Salted pork and instant noodles. This RMB9 ($1.41) meal is a typical dinner for Dai Hui, a migrant worker who traded his village in China’s Henan Province for a job 900 kilometers away in Shanghai.
The 34-year-old family man works on construction sites in Shanghai and turned to e-commerce platforms in June to keep his monthly expenses, including daily necessities like food, below RMB1,000.
When Alizila spoke with Dai, he had just placed an order for groceries on Taobao Deals, an app for bargains owned by Alibaba Group, and just a few days earlier, he had used the app to find a thick sweater to keep him warm on the construction site. It cost him just RMB39.
“I am saving every penny I can now because I want my family to lead a better life in the future,” said Dai. “Now the platform is my go-to place for everyday items.”
China had 286 million rural migrant workers like Dai as of April and many are turning to e-commerce apps to buy quality goods within their means. Most of these workers number among the more than 600 million internet users in China who have a per capita monthly income between RMB1,000 and RMB8,000 ($157 and $1,254).
To be sure, it’s not only migrant workers using the bargain apps. Consumers in China’s smaller cities and towns are increasingly turning to e-commerce to save money, as well as Millennials and Generation Z shoppers.
Since launching in 2020, Taobao Deals has amassed more than 240 million active annual users as of September. It was the fastest-growing smartphone app in China in terms of total user growth last year, according to Beijing-based internet business intelligence firm QuestMobile.
Shaking Up the Supply Chain
China’s sheer size meant that until recently, commerce relied on a long and complex chain of distributors and wholesalers to deliver goods to consumers.
“The only way forward is to radically streamline and transform this inefficient circulation model,” said Alibaba president of industrial e-commerce and community e-commerce, Trudy Dai.
Enter Taobao Deal’s manufacturer-to-consumer (M2C) model, which connects factories with shoppers more efficiently and cheaply than traditional supply routes to bring affordable quality goods to market.
“There’s direct connectivity going all the way along the value chain, which is exciting for the consumer and at the same time is attractive [to manufacturers], particularly around reducing inventory,” Daniel Zipser, senior partner in the Greater China office of consulting firm McKinsey, told Alizila.
Wang Weiping, the founder of Changsha Jianbu Daily Necessities based in the central Chinese province of Hunan, originally sold his goods through an intermediary but struggled to gain traction before joining Taobao Deals in 2020. The platform allowed him to sell directly to consumers and focus on production whilst leaving marketing, customer service, logistics and storage to the platform.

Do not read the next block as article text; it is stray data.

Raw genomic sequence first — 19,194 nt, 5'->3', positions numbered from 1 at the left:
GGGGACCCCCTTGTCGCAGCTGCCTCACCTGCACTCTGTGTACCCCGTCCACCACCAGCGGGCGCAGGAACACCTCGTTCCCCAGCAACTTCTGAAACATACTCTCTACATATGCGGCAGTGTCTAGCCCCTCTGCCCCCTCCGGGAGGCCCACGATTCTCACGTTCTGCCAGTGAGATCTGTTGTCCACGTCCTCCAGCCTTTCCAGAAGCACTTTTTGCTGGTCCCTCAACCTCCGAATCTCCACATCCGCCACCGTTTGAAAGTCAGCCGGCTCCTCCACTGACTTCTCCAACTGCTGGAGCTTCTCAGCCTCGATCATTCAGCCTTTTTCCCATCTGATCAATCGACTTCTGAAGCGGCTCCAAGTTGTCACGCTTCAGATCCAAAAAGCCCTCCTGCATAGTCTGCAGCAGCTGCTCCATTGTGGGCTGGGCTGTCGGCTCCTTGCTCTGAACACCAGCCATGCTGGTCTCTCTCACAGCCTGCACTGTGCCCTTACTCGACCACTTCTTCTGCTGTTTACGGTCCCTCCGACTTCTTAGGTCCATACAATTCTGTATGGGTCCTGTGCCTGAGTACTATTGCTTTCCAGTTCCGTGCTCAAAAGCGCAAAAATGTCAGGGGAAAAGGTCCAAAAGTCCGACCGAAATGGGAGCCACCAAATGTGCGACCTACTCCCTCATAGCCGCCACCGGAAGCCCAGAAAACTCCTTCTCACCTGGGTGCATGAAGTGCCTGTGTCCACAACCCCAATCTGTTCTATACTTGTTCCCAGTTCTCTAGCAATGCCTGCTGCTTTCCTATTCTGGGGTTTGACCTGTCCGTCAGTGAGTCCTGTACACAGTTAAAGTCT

“Compared to other platforms, it is much easier to manage operations on Taobao Deals, something that is very important to factories,” he noted.
The entrepreneur cut his overheads by selling directly to consumers and also saved money by using bonded warehouses managed by Taobao Deals and Alibaba’s logistics arm Cainiao Network.
Wang’s first product on Taobao Deals was a bleaching powder, and he sold more than a thousand boxes in a day. One month in, the company has reported RMB100,000 in gross merchandise value on the platform and during China’s largest shopping festival, 11.11, his business recorded RMB600,000 in sales in just eight hours.
Driven by Demand
Zhang Bo, general manager of Jin Ye Paper, a tissue-making factory in northern China’s Hebei Province, said the platform helped him spot changing consumer trends and design the right products to meet them.
In one instance, Taobao Deals prompted him to switch to manufacturing tissues from paper towels, while data analytics steered him to produce tissues in packs of ten, rather than eight-pack bundles.
Product development can also occur in reverse. When the operations team at Taobao Deals identifies a trend, they reach out to manufacturers to let them know so they can quickly change gears.
Products co-developed by the platform and manufacturers include a no-frills RMB14.9 electric toothbrush for value hunters, as well as a high-voltage charger designed for rural areas where power plugs are hard to find.
“More and more manufacturers are embracing Taobao Deals,” said Dai, the industrial and community e-commerce president.
Annual M2C orders for direct-from-factory products reached 1.1 billion, and for agricultural products, 180 million for the twelve months ended Sept. 30.
A Lifeline Home
Construction worker Dai spends nearly all the year in Shanghai, far from his family. Dai’s 5-year-old daughter spotted a princess-themed bag earlier this year, which the father dutifully saved up for and had delivered to his village.
Dai regularly makes small purchases on Taobao Deals for his family. Sometimes his wife will also share links to items she’s been eyeing — most recently an RMB90 bottle of perfume — and he is quick to take the hint.
Platform statistics show that a typical Taobao Deals user buys value-for-money items and places small but frequent orders up to four times a day. Fast-moving consumer goods, food, and household items are among the bestsellers on the platform, like the RMB170 rice cooker Dai bought for his wife on Taobao Deals — his most expensive purchase to date.
“We incentivize sharing and interaction among users to increase conversion and repeat purchases,” said Alibaba’s Dai.
But more than just orders placed and fulfilled, the platform gives Chinese families a way to share everyday experiences, even if they are thousands of kilometers apart.
In his most recent phone call with his wife, the worker heard that his kids had just fallen in love with a creamy mushroom sauce — his fingers were soon flying across the touchscreen to order some for himself and more to send home.